The boldest business innovators aren’t always found in boardrooms or tech start-ups, but in street markets, prisons and refugee camps… and at Meaning Conference.
Taking place this year on Thursday 15 November at the Brighton Dome in the UK, the heady mix of talks is carefully curated by Director Louise Ash to showcase the pioneers taking brave steps in unexpected places.
“At Meaning you’ll find bold ideas from unexpected places,” she explains. “You’ll find thinkers and do-ers from business, activism, academia and the arts. You’ll find the pioneering purpose-driven businesses innovating to disrupt not only their sectors but whole systems.”
The self-professed accidental ethical business geek counts herself lucky that meeting her heroes is a perk of the job. “These pioneers are not just walking the talk. They are living and breathing it in the most fundamental way; standing up to governments, rejecting the status quo, risking the bottom line for their principles, showing that it can be done. I find that incredibly inspiring.”
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From ‘the most political food in the world‘ in Palestine to cow-less milk in Sweden, this is Louise’s Meaning-ful AtlasChart.
“This is the ultimate example of a group of people identifying a problem in the world and stepping up to do something very tangible and meaningful about it. What started out as an awareness campaign about conflict minerals in electronics has become so much more. Faiphone’s products are the antithesis of planned obsolescence and they’re leading the way in circular business model design with their new ‘phones as a service’ offering. It’s rightly the phone of choice for ethical consumers in a very competitive marketplace.
“Screw the others, this is the coolest phone on the planet and I’m really excited that we’ve finally managed to one of the co-founders to come and speak at Meaning after years of fan stalking them!”
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“I’m not sure if it’s the audacious nature of the founding story, the joyful branding, the symbolism of the uneven shaped pieces in the bars, the damn fine tasty chocolate or the underlying mission, but Tony’s Chocolonely is one of the most inspiring businesses I’ve ever come across. After having himself arrested as a ‘chocolate criminal’ for being complicit in slavery and child labour, Teun van de Keuken founded a better kind of chocolate company with a focus on humour.”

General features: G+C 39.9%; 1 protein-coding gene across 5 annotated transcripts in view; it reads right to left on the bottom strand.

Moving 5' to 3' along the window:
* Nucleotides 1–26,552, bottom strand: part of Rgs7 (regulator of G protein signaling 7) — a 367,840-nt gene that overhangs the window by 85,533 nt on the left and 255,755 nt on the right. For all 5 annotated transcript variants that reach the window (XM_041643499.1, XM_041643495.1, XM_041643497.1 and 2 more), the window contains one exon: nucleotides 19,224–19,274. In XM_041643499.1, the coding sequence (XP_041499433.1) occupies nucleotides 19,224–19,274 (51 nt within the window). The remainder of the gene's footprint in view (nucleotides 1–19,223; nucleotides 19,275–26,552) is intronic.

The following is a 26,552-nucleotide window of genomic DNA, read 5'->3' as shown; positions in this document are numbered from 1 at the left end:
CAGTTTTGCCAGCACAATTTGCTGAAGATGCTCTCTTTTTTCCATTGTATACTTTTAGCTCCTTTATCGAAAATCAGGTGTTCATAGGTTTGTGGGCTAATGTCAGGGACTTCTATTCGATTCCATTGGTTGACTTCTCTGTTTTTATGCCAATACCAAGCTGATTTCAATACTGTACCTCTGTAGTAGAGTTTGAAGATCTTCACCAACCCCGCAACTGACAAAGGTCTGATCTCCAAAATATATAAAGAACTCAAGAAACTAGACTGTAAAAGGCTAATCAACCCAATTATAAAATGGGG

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“With a football pitch that is organic and rainwater-fed, an eco-friendly stadium with solar panels, LED floodlights and a menu only serving vegan food, Forest Green Rovers is turning ‘the beautiful game’ green. I love this spirit of putting a flag in the ground and saying ‘no, we can do this differently, we don’t have to conform to the status quo’. It obviously comes with a risk that traditional football fans will balk at its difference (especially the vegan food) but eco-warrior Dale Vince is not willing to compromise his values and I love him for that.”
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“Oatly is milk from oats grown in Sweden. But it’s not just a tasty, healthy alternative to cow’s milk, it’s a fun-loving for profit business that’s helping farmers in Sweden to transition away from planet-trashing dairy farming to a more sustainable crop for themselves and for the environment. Oatly aren’t allowed to call it milk though due to legal action from the the milk industry in Sweden who are obviously feeling a little worried about these cow-less imposters. But it is milk. And it is good. And it is the future.”
“Lush Fresh Handmade Cosmetics was founded in a kitchen workshop in 1995. Now a family-run global chain with hundreds of stores all over the world, the ultimate beauty delicatessen of natural, organic and vegan products is still run out of the original shop in Poole in Dorset. The deeply-held values of sustainability and animal welfare have earned Lush a reputation for being uncompromisingly ethical. But they don’t shout about any of this. They are purpose-driven heroes of the highest order. Plus, they pioneered the fizzing bath bomb. What’s not to love?”
“Zaytoun is the world’s first Fairtrade cooperative producing Palestinian olive oil. In 2004 activists used their European passports to provide Palestinian farmers with safe passage to their olive trees in the occupied territories. It’s been said that olive oil from the West Bank is ‘the most political food in the world‘. Made from some of the planet’s oldest olive trees in the world, Zaytoun (the Arabic for olives) provides dignity and hope to the farmers as well as a fair income.”
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